I own a 2.16GHz MacBook Pro, which is a little over 3 years old. Over the last year I’ve had an odd problem with it, which has gotten severe in the last few weeks. The problem was that it would suddenly disable the Ethernet port and the USB ports, disconnecting mounted disks and freezing networked services. The only workaround was to reboot or sleep/wake. I finally found the cause and fixed it last week. My guess is that pretty much all MacBook Pros of similar age and design will develop this problem, so read on if you have a similar issue.
The computer itself is a 15″ 2.16GHz MacBook Pro, order number MA601LL, but I’ll bet that all of the A1150 series will have the same issue, and maybe the later models.
The problem would appear unpredictably, and defied my attempts to reproduce it, with one exception: Netflix Instant streaming would invariably result in a failure in less than 15 minutes of play. I tried updating the Silverlight plugin, and then simply not ever using Netflix streaming, but that didn’t help. Eventually I found that running anything that kept the CPU near 100% utilization for a minute or so would trigger the problem. Could it be a thermal issue?
I use iStat Menus so I was able to easily see that my CPU temperature was over 160°F whenever this happened, and my fan speed was about 6000 RPM. I tried placing something under my laptop to increase airflow underneath it (simulating my wife’s Griffin Elevator), but that didn’t help. I did some searching to see if that CPU temperature and fan speed were unusual, and found the Intel Mac Temperature Database. It seems like other folks have seen higher CPU temperatures than 160°F without problems, so that probably wasn’t it.
I decided to dig around a bit to see if 6000 RPM was a reasonable fan speed. Apparently not; several pages I found mentioned that MacBook Pros get uncomfortably hot because the standard temperature to fan speed profile that Apple used wasn’t enough to keep the laptop cool, and so some people use smcFanControl to increase the minimum fan speed to 4000 RPM. I installed smcFanControl and found that 6000 RPM is the maximum fan speed it allows.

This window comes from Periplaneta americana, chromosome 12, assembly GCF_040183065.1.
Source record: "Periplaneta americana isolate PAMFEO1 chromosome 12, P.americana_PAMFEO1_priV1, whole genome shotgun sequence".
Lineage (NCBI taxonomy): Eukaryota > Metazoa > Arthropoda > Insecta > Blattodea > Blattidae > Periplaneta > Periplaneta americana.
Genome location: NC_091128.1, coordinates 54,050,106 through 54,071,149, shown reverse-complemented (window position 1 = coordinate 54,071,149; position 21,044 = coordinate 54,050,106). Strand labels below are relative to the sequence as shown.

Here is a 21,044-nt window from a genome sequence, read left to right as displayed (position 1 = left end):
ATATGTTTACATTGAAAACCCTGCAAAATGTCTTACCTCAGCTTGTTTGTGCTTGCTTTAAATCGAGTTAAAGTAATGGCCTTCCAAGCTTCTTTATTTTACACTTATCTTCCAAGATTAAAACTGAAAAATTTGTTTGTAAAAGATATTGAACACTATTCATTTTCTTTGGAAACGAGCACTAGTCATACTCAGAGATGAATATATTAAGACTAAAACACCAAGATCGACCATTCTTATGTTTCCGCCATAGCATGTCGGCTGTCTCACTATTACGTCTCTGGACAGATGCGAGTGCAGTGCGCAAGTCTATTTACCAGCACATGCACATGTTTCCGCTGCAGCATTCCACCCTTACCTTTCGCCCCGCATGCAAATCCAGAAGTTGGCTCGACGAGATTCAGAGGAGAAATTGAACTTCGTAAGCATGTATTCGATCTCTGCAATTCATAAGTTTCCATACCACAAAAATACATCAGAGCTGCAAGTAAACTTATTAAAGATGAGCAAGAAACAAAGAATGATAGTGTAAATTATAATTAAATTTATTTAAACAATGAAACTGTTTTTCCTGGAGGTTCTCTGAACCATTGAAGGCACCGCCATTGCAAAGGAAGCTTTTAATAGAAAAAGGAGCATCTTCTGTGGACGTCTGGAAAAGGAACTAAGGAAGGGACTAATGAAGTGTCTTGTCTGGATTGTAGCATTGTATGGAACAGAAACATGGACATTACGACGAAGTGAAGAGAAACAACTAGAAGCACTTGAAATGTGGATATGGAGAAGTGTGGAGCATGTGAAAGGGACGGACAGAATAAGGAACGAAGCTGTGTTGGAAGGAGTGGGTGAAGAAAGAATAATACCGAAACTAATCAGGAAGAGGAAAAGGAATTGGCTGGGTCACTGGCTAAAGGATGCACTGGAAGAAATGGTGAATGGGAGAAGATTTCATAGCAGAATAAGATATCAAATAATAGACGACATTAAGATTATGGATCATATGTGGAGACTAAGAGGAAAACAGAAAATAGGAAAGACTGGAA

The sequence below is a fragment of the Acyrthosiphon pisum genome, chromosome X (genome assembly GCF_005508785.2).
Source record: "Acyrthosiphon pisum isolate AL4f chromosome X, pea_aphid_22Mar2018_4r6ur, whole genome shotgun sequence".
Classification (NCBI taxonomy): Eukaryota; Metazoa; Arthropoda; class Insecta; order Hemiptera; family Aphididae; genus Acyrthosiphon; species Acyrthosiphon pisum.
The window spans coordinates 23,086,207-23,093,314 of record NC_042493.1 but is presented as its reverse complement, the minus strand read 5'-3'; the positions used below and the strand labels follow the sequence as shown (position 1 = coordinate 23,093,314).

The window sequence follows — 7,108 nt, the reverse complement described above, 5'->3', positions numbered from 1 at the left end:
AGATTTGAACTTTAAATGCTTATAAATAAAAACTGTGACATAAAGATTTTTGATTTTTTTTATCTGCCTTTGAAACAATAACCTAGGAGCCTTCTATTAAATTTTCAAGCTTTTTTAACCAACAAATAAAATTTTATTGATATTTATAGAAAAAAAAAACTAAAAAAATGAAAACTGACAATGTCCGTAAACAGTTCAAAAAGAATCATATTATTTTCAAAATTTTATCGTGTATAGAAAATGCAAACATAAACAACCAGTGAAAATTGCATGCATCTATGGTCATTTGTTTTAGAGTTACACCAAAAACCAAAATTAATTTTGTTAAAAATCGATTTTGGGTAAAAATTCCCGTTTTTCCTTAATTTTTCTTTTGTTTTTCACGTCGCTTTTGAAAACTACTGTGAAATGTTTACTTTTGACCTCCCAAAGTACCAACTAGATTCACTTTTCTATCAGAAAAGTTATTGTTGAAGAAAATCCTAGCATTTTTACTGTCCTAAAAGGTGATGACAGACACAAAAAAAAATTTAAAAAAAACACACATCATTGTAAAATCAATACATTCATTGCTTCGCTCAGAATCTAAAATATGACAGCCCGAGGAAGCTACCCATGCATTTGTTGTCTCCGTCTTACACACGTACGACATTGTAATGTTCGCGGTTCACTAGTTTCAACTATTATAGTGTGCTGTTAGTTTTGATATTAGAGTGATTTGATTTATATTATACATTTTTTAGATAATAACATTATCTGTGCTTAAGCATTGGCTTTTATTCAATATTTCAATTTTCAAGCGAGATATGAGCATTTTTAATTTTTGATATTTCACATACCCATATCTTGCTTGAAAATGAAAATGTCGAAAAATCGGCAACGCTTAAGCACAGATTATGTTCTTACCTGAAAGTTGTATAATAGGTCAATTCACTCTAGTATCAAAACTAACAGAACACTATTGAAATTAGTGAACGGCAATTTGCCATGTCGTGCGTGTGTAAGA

I wondered if maybe my laptop was getting hot, and the fans were working as hard as they could and still couldn’t keep the temperature under control?
Following that hypothesis led me to this post in the "Macbook overheating?" thread on MacRumors. Since I’ve upgraded the hard drive in every MacBook I’ve owned, I have the tools to open one up already, and the excellent iFixIt Fan Replacement Instructions were almost the same as what I’d had to do for a hard disk replacement, so I decided to go ahead and open it up and take a look myself.
Here’s what I found:
Jackpot. I vacuumed the dust out. Here’s what it’s supposed to look like:
I put it back together, and the problem is gone! Cost: $0.
As a bonus, it runs cooler so it isn’t painful to use on my lap, and since the fans don’t have to work so hard, it’s quieter than before.
So if you have a flaky MacBook Pro of similar age that’s running strangely hot and your fans are running at full blast, maybe you should open it up and see what your dust situation is. Like I said, my guess is that every single MacBook Pro will experience this problem sooner or later.